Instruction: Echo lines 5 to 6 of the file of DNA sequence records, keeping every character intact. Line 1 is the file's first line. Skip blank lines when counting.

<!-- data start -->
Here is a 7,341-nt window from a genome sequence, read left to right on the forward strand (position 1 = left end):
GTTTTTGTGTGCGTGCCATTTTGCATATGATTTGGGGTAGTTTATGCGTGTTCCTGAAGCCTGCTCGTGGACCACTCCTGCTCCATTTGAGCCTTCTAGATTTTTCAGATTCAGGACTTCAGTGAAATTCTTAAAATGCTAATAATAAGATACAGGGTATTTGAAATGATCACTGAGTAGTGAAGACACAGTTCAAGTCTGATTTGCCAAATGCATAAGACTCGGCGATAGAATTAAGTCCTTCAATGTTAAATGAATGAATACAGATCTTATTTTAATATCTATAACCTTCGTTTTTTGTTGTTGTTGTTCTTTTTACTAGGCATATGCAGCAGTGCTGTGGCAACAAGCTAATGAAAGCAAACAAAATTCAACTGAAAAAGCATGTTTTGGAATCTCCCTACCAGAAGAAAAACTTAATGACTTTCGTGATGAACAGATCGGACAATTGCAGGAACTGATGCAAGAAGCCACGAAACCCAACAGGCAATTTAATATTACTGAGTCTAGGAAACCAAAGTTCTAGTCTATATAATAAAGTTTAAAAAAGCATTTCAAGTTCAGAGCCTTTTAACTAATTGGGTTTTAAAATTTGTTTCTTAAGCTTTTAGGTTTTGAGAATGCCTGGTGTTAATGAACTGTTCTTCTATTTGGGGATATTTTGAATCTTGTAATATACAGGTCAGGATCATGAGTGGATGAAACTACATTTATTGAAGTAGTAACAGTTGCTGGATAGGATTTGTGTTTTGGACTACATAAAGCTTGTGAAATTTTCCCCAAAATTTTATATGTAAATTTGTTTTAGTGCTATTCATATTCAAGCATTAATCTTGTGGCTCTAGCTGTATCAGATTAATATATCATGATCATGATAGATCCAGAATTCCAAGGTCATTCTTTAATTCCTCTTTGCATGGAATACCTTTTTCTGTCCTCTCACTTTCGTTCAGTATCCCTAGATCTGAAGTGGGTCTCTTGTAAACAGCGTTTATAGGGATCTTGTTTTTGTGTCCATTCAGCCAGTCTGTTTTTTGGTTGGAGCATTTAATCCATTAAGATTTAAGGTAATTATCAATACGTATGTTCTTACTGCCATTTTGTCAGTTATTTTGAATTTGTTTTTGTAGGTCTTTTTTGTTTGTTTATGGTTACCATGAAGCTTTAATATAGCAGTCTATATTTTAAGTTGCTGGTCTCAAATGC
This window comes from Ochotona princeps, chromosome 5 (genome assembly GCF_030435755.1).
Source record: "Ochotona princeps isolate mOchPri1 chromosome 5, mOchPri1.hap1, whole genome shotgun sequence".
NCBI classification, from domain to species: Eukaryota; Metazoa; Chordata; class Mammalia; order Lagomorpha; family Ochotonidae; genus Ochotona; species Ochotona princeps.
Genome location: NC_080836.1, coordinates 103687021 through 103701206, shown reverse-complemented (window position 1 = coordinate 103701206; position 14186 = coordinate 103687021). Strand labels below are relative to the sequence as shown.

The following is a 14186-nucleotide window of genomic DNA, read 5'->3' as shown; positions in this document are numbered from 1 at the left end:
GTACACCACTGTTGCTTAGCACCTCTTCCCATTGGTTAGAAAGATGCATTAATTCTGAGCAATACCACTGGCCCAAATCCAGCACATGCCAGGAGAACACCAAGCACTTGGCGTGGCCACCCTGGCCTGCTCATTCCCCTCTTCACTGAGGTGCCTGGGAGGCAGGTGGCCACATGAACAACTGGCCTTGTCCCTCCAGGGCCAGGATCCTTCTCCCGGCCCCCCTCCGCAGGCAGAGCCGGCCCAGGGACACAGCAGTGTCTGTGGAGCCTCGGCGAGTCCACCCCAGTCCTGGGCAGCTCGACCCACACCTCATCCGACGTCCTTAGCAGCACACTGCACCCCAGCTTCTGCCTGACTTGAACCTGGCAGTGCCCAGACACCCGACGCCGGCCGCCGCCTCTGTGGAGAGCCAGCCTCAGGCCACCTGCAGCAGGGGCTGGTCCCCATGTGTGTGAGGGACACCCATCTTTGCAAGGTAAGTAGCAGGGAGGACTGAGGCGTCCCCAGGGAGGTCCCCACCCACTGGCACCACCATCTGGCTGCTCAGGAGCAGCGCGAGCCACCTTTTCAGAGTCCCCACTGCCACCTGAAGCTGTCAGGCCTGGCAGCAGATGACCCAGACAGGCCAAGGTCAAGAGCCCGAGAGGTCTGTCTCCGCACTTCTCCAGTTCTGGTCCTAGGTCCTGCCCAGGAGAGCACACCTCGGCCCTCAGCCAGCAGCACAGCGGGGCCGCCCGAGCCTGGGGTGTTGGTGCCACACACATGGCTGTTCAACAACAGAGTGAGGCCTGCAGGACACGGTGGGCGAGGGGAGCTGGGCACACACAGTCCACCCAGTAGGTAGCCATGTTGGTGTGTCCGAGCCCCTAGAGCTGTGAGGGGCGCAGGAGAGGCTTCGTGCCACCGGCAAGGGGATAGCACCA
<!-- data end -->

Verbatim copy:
NCBI classification, from domain to species: Eukaryota; Metazoa; Chordata; class Mammalia; order Lagomorpha; family Ochotonidae; genus Ochotona; species Ochotona princeps.
Genome location: NC_080836.1, coordinates 103687021 through 103701206, shown reverse-complemented (window position 1 = coordinate 103701206; position 14186 = coordinate 103687021). Strand labels below are relative to the sequence as shown.